Lahontan Cutthroat Trout (Oncorhynchus clarkii henshawi)
Lahontan cutthroat trout (LCT) are an inland species of trout native to the Lahontan Basin of Nevada, California, Oregon and Utah. LCT are thought to be the largest species of inland trout with reports of fish over 60 pounds from the mining days. That’s a big fish! The largest trout on record is 41 pounds caught in Nevada’s Pyramid Lake in 1925. The earliest known fossil records date the trout to living ten million years ago (Smith and Stearly 2018). The trout’s central hub was Lake Lahontan (the size of Lake Erie) which formed after the last ice age, reaching its peak size about 12,700 years ago. Here, the trout flourished and spawned up its many tributaries.
LCT are an important traditional food source for the Paiute Tribe and much like the tragic stories of decline of the American bison, sage-grouse, and many other game species that native peoples depended on for sustenance, populations of LCT began plummeting precipitously after white settlers colonized the Great Basin in the mid-1800s. Overharvesting, livestock grazing, logging impacts, dewatering for agriculture and industry and pollution decimated populations over the preceding decades. The trout were once so abundant that settlers established fish canneries for export to mining camps and population centers. By the 1940s, the Pyramid Lake Lahontan trout went extinct and remnant populations were genetically isolated in headwater streams throughout the Great Basin.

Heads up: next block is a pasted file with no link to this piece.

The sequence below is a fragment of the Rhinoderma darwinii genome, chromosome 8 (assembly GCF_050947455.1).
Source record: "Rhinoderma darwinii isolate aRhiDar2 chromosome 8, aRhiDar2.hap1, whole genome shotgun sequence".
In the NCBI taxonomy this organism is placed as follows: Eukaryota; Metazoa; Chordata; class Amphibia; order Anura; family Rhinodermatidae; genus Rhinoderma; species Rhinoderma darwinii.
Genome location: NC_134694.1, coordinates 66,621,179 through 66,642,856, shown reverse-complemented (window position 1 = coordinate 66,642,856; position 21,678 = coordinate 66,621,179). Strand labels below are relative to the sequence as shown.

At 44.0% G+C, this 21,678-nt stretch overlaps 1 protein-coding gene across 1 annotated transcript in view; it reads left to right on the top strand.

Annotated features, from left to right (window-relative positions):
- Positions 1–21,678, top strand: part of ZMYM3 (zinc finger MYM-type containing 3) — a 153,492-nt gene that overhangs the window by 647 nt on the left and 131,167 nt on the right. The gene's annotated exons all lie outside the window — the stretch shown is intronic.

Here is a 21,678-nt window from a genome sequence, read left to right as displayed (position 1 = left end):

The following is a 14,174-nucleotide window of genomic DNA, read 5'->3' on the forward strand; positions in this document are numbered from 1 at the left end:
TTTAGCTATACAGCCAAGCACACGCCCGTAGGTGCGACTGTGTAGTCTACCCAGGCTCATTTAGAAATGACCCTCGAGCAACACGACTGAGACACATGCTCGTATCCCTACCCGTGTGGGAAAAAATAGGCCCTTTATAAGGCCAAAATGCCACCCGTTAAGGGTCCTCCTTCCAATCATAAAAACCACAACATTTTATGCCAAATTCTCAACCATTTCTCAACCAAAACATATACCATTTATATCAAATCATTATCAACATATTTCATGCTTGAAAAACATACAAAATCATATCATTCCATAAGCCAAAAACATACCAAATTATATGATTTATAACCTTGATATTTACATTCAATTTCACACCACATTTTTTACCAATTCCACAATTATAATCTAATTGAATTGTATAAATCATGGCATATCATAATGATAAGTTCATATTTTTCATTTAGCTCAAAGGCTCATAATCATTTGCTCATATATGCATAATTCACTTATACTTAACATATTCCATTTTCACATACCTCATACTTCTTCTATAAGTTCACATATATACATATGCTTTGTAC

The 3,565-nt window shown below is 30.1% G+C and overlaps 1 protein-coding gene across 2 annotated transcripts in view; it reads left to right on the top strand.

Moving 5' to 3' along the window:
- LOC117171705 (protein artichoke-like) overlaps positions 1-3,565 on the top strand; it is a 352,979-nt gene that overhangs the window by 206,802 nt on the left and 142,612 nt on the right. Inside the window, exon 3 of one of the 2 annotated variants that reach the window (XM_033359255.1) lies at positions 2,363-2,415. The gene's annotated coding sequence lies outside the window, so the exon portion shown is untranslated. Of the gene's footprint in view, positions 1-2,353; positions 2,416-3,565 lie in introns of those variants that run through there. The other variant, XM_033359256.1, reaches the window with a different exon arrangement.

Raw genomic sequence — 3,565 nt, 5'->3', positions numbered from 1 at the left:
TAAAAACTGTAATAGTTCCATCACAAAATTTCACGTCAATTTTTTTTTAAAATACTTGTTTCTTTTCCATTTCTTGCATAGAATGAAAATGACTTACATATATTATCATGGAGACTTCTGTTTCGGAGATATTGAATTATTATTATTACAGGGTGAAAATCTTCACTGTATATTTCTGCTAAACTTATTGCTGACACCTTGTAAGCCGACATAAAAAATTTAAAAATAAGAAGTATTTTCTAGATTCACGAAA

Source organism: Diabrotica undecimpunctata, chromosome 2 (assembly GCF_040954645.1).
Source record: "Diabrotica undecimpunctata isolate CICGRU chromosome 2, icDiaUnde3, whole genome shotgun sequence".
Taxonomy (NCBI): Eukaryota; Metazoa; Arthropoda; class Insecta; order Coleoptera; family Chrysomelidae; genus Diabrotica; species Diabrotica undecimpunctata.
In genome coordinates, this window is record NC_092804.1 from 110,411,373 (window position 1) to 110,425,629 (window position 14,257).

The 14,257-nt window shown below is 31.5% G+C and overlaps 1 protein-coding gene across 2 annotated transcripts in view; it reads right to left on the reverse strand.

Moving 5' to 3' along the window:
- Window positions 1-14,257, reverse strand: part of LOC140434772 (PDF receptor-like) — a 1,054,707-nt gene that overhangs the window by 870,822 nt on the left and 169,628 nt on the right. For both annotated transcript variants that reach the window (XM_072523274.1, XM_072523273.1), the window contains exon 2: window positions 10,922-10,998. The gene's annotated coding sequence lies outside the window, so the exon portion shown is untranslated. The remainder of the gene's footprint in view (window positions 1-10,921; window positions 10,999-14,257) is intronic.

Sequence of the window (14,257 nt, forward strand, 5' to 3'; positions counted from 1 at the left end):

In the 1970s, the Paiute began stocking Pyramid Lake with LCT to revive populations of the fish using Summit Lake strain but the trout did not grow large. In 2005 native Pyramid Lake trout were discovered in an isolated stream in Utah and managers brought these fish back to Pyramid Lake where populations have recovered. The Pyramid Lake reintroduction is a great conservation success story, however, hatchery programs are still needed to sustain the population in the lake. While the Pyramid Lake population has recovered, LCT are struggling to survive across the rest of their range and are under threat of extinction.
LCT - WWP Habitat Condition Assessment